Skip header and navigation

3 records – page 1 of 1.

Distinctive microbial communities in subzero hypersaline brines from Arctic coastal sea ice and rarely sampled cryopegs.

https://arctichealth.org/en/permalink/ahliterature308589
Source
FEMS Microbiol Ecol. 2019 12 01; 95(12):
Publication Type
Journal Article
Research Support, Non-U.S. Gov't
Date
12-01-2019
Author
Zachary S Cooper
Josephine Z Rapp
Shelly D Carpenter
Go Iwahana
Hajo Eicken
Jody W Deming
Author Affiliation
School of Oceanography, University of Washington, P.O. Box 357940 Seattle, WA 98195, USA.
Source
FEMS Microbiol Ecol. 2019 12 01; 95(12):
Date
12-01-2019
Language
English
Publication Type
Journal Article
Research Support, Non-U.S. Gov't
Keywords
Alaska
Arctic Regions
Bacteria - classification - genetics - isolation & purification
Cold Temperature
Ice Cover - microbiology
Microbiota
Permafrost - microbiology
Phylogeny
RNA, Ribosomal, 16S - genetics
Salinity
Salts
Seawater - microbiology
Temperature
Abstract
Hypersaline aqueous environments at subzero temperatures are known to be inhabited by microorganisms, yet information on community structure in subzero brines is very limited. Near Utqiagvik, Alaska, we sampled subzero brines (-6°C, 115-140 ppt) from cryopegs, i.e. unfrozen sediments within permafrost that contain relic (late Pleistocene) seawater brine, as well as nearby sea-ice brines to examine microbial community composition and diversity using 16S rRNA gene amplicon sequencing. We also quantified the communities microscopically and assessed environmental parameters as possible determinants of community structure. The cryopeg brines harbored surprisingly dense bacterial communities (up to 108 cells mL-1) and millimolar levels of dissolved and particulate organic matter, extracellular polysaccharides and ammonia. Community composition and diversity differed between the two brine environments by alpha- and beta-diversity indices, with cryopeg brine communities appearing less diverse and dominated by one strain of the genus Marinobacter, also detected in other cold, hypersaline environments, including sea ice. The higher density and trend toward lower diversity in the cryopeg communities suggest that long-term stability and other features of a subzero brine are more important selective forces than in situ temperature or salinity, even when the latter are extreme.
PubMed ID
31626297 View in PubMed
Less detail

Future projection of greenhouse gas emissions due to permafrost degradation using a simple numerical scheme with a global land surface model.

https://arctichealth.org/en/permalink/ahliterature304451
Source
Prog Earth Planet Sci. 2020; 7(1):56
Publication Type
Journal Article
Date
2020
Author
Tokuta Yokohata
Kazuyuki Saito
Akihiko Ito
Hiroshi Ohno
Katsumasa Tanaka
Tomohiro Hajima
Go Iwahana
Author Affiliation
Center for Global Environmental Research, National Institute for Environmental Studies, 16-2 Onogawa, Tsukuba, 305-8506 Japan.
Source
Prog Earth Planet Sci. 2020; 7(1):56
Date
2020
Language
English
Publication Type
Journal Article
Abstract
The Yedoma layer, a permafrost layer containing a massive amount of underground ice in the Arctic regions, is reported to be rapidly thawing. In this study, we develop the Permafrost Degradation and Greenhouse gasses Emission Model (PDGEM), which describes the thawing of the Arctic permafrost including the Yedoma layer due to climate change and the greenhouse gas (GHG) emissions. The PDGEM includes the processes by which high-concentration GHGs (CO2 and CH4) contained in the pores of the Yedoma layer are released directly by dynamic degradation, as well as the processes by which GHGs are released by the decomposition of organic matter in the Yedoma layer and other permafrost. Our model simulations show that the total GHG emissions from permafrost degradation in the RCP8.5 scenario was estimated to be 31-63 PgC for CO2 and 1261-2821 TgCH4 for CH4 (68th percentile of the perturbed model simulations, corresponding to a global average surface air temperature change of 0.05-0.11 °C), and 14-28 PgC for CO2 and 618-1341 TgCH4 for CH4 (0.03-0.07 °C) in the RCP2.6 scenario. GHG emissions resulting from the dynamic degradation of the Yedoma layer were estimated to be less than 1% of the total emissions from the permafrost in both scenarios, possibly because of the small area ratio of the Yedoma layer. An advantage of PDGEM is that geographical distributions of GHG emissions can be estimated by combining a state-of-the-art land surface model featuring detailed physical processes with a GHG release model using a simple scheme, enabling us to consider a broad range of uncertainty regarding model parameters. In regions with large GHG emissions due to permafrost thawing, it may be possible to help reduce GHG emissions by taking measures such as restraining land development.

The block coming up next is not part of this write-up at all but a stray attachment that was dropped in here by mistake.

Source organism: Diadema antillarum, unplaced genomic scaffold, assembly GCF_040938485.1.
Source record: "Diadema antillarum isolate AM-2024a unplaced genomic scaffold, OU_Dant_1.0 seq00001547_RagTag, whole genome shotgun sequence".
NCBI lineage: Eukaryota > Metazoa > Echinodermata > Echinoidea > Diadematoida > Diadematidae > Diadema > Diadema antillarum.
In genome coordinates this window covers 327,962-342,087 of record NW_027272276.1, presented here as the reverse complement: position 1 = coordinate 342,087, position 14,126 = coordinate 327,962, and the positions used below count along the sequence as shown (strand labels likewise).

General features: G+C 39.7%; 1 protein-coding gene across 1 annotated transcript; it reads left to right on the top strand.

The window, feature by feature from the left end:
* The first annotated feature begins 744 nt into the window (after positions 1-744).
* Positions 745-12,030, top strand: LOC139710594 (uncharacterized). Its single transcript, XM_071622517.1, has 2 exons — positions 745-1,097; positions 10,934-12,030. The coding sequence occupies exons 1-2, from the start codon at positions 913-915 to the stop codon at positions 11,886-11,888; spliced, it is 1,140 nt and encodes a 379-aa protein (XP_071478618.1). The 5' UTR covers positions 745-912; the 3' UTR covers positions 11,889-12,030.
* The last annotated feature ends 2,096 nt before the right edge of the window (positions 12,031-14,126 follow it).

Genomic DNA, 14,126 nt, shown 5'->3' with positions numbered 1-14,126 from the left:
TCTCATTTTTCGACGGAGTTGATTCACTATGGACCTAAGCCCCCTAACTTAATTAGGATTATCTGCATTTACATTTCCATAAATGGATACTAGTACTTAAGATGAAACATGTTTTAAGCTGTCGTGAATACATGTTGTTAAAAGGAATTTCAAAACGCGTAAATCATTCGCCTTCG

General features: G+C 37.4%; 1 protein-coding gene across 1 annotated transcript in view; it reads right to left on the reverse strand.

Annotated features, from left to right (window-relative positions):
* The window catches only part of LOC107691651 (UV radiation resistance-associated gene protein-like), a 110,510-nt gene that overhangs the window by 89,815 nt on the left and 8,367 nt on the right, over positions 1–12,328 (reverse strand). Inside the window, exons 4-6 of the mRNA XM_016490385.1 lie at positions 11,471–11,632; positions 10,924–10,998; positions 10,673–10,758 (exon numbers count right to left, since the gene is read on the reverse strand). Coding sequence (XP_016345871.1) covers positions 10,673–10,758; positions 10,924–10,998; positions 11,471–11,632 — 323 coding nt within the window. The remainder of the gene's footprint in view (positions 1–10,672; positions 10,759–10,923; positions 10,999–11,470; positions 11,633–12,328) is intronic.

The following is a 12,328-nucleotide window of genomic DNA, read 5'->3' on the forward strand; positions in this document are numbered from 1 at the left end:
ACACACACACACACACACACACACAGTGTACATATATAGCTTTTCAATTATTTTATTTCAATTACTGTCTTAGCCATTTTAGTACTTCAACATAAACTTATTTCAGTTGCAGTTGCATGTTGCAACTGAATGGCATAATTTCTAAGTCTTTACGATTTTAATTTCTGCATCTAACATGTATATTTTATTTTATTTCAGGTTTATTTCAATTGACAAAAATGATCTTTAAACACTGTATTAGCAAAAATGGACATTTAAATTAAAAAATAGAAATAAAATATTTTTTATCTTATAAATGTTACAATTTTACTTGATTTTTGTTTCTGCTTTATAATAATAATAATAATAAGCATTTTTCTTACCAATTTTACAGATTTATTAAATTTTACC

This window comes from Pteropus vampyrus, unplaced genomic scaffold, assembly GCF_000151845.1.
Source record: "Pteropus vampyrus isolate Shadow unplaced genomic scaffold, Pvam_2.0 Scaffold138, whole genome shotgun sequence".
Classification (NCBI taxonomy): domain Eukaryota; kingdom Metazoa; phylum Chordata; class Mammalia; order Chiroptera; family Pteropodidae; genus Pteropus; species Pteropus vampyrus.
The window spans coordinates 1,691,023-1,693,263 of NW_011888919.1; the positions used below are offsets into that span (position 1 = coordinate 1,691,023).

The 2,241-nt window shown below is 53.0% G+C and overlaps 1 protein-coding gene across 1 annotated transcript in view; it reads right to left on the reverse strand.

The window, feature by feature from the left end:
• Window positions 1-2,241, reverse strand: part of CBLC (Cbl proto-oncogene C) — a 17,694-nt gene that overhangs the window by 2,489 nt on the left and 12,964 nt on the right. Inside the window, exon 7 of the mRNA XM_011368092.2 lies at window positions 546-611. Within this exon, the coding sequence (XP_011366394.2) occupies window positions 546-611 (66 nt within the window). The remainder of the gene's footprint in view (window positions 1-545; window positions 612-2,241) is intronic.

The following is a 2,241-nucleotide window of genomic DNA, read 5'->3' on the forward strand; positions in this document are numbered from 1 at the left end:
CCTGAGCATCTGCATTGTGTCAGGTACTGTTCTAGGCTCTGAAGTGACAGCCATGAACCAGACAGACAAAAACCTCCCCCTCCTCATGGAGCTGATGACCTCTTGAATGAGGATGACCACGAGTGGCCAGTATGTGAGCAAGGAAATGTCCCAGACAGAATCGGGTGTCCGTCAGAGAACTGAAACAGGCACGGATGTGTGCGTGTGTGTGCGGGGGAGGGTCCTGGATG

PubMed ID
33088673 View in PubMed
Less detail

Permafrost ice caves: an unrecognized microhabitat for Arctic wildlife.

https://arctichealth.org/en/permalink/ahliterature303863
Source
Ecology. 2020 Dec 22; :e03276
Publication Type
Journal Article
Date
Dec-22-2020
Author
Thomas W Glass
Greg A Breed
Go Iwahana
Matthew C Kynoch
Martin D Robards
Cory T Williams
Knut Kielland
Author Affiliation
Wildlife Conservation Society, 3550 Airport Way Suite 5, Fairbanks, Alaska, 99709, USA.
Source
Ecology. 2020 Dec 22; :e03276
Date
Dec-22-2020
Language
English
Publication Type
Journal Article
PubMed ID
33351185 View in PubMed
Less detail